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Just stepped into the wonderful world of the KLR. Have been into bikes forever, I am definitely happiest when I am on two wheels. I had always steered away from the big and heavy dual sports, to heavy, low power, yada yada yada... I was wrong these things are just fun and comfy, just found a 2009 345 miles, every accessory happy trails makes, racks, panniers, upgraded suspension, I am guessing as it feels great and has a extra reservoir under the rear fender, with a braided line from the top of the shock. It has been in a heated shop sense new, all the rubber, gaskets and hoses look good. I am planning on doing both the Idaho and the Oregon BDR this season, anything you KLR experts think should be done before this summer. It is riding on a set of MEFO Explores that look good and I don't see any dry rot or anything
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post #8 of 13 Old 03-06-2017, 02:13 PM
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For new KLR riders: The bike must be essentially level to check the oil level in the sight glass. Further, the oil must be given time to drain down from the interior galleries before the level reading is made for an accurate indication of on-board lubricant.

As soon as the engine starts, the oil level DISAPPEARS from view in the sight glass; adding oil before the remainder seeks its level by settling in a quiet engine at rest merely over-fills the sump.
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post #9 of 13 Old 03-06-2017, 02:17 PM Thread Starter
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Congrats on your new bike and welcome. :-)

How many miles?

- there are tons of aftermarket parts, upgrades and "farkles" that you can add/change on your KLR but what to choose, etc. is highly individual so I won't touch on those here.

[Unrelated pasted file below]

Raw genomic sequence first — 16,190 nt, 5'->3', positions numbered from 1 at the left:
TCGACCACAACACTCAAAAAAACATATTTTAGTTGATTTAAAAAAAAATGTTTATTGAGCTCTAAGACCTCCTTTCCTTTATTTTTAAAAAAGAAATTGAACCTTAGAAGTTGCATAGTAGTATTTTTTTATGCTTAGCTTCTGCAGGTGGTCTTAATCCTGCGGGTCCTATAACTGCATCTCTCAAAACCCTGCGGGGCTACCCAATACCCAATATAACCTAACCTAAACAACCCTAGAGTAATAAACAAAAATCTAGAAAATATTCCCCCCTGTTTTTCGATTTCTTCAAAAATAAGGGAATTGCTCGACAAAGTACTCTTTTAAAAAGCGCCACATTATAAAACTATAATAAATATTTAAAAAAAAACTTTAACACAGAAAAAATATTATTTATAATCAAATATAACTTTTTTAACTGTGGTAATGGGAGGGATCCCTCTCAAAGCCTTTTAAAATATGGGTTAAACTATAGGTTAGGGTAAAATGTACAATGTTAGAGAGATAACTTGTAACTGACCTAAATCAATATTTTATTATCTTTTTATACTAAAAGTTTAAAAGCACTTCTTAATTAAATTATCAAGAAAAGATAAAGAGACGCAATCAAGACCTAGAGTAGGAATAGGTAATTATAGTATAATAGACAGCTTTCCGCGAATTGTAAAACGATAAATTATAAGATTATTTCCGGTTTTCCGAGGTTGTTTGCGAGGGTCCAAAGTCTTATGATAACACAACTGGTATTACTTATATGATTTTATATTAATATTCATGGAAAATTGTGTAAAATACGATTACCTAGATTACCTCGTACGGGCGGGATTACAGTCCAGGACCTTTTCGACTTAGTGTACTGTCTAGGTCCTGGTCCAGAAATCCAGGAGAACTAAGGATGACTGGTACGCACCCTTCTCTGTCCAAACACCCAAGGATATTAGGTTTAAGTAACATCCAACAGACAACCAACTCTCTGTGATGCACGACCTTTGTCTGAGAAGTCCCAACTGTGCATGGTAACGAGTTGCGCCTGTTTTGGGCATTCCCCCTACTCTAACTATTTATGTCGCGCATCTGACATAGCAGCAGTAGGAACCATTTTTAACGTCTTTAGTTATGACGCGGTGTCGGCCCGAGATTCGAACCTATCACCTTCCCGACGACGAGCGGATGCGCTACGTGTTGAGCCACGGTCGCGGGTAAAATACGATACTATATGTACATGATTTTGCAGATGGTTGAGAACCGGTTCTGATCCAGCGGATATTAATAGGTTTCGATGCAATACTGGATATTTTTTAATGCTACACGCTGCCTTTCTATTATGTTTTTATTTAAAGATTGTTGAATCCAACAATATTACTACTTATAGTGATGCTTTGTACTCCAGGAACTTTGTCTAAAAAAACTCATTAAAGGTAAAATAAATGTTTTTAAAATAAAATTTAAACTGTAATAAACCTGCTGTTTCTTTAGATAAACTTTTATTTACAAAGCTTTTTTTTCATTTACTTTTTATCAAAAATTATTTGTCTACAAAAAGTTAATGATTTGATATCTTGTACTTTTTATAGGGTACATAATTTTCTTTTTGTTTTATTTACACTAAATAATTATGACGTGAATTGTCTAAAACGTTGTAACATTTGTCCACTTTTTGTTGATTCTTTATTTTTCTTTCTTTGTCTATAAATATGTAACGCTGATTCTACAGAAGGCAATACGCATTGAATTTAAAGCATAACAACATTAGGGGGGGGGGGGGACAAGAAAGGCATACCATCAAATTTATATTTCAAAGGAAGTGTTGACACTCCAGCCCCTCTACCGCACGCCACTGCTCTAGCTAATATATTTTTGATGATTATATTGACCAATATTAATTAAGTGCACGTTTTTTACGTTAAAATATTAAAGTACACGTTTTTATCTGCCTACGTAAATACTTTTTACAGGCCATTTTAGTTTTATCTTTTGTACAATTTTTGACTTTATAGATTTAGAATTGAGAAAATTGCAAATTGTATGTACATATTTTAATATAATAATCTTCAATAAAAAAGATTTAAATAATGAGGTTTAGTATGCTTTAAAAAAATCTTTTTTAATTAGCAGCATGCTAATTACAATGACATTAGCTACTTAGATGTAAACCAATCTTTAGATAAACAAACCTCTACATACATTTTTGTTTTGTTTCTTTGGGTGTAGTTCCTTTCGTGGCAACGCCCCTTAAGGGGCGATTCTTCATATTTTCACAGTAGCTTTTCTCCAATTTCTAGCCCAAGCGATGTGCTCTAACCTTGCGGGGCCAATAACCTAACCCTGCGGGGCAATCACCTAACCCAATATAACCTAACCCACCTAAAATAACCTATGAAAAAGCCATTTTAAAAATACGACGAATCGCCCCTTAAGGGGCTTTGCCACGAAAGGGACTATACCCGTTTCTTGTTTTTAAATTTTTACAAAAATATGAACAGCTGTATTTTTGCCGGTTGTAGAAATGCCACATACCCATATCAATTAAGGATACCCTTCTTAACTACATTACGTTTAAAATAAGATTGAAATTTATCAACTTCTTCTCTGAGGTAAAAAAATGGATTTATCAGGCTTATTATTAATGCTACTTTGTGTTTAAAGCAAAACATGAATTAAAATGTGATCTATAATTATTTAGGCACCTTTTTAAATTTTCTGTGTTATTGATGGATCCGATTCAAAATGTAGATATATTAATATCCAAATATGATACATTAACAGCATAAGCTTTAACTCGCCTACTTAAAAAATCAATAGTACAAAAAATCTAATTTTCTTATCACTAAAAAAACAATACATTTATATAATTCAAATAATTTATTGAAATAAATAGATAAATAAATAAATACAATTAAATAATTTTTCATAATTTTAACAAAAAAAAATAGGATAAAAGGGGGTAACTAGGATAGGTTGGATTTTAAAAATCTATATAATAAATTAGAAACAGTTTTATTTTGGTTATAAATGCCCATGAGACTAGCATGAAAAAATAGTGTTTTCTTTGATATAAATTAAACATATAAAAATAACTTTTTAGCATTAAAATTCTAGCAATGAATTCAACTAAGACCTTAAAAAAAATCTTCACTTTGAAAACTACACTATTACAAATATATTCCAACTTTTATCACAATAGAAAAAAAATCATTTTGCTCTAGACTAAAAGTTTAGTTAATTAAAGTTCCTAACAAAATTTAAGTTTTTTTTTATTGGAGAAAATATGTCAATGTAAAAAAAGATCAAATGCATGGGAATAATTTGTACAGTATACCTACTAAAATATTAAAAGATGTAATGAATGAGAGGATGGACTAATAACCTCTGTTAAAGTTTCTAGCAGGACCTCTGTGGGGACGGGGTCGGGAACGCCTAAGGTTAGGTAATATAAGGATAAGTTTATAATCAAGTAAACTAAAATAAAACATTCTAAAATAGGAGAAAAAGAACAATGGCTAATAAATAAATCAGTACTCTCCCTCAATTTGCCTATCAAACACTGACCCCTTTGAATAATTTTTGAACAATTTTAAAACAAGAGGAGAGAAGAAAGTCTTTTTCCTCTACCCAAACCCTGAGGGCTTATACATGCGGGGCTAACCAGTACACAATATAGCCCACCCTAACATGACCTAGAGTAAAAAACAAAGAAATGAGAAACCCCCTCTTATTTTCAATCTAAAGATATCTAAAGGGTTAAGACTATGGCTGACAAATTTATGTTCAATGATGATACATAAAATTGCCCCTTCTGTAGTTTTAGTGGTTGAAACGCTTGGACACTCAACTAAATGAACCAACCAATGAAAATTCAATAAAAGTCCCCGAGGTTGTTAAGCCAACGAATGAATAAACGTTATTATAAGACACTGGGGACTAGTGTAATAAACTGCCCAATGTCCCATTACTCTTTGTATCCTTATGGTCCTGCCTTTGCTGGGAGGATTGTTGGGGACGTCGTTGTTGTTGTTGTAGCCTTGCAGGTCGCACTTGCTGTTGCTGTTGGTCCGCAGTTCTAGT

That leaves maintenance and on a "new to me" bike I'd want to go through everything. A short list;

- do an oil change, check the oil screen, watch the oil for any particulates; note the drain plug/thread condition, use a good washer and don't overtighten.

- clean the airbox and filter. Use proper filter oil and I like to use some grease on the sealing lip.

- depending on mileage, you may want to adjust the counterbalance slack adjustment lever (doohickey) but I would remove the cover to check that the lever is intact and the spring has tension. Consider the superior lever and torsion spring from Eagle Mfg & Eng

- depending on mileage, I'd want to check the valve clearance. Google it and there are some good youtube videos.

- check steering head bearings, wheel bearings and suspension bushings for slop.

- check all fasteners

- check spoke tension, tire condition, tire pressure

- check coolant level and make sure it's clean. consider a flush/fluid replacement.

- check fork oil level and set preload F&R for your weight and load.

- Pull the Uni-Trak pivot bolt and clean & grease it; these get very little (if any) grease from the factory and if you leave it too long they rust and are a gigantic PITA to remove.

.....If I had any doubt as to whether the jetting was stock or not, I'd want to pull the carb apart and check......I'd install a KLX jet kit and remove the snorkle while I was at it, but again: personal preference.

Take a good look at the bike, check the cables for smooth operation and fraying, check everything for leaks.




Cheers,
Dave
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post #10 of 13 Old 03-31-2017, 04:09 PM
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Larger front sprocket

I appreciate your offering these observations for new owners. I just picked up a new KRL 650 one week ago; now have 90 miles on it. I am curious to know your thoughts on upsizing the front sprocket. I don't intend to do a lot of off-road riding, and would instead prefer to have lower engine RPMs at highway speeds. Are there problems in doing this?

Your thoughts?

ar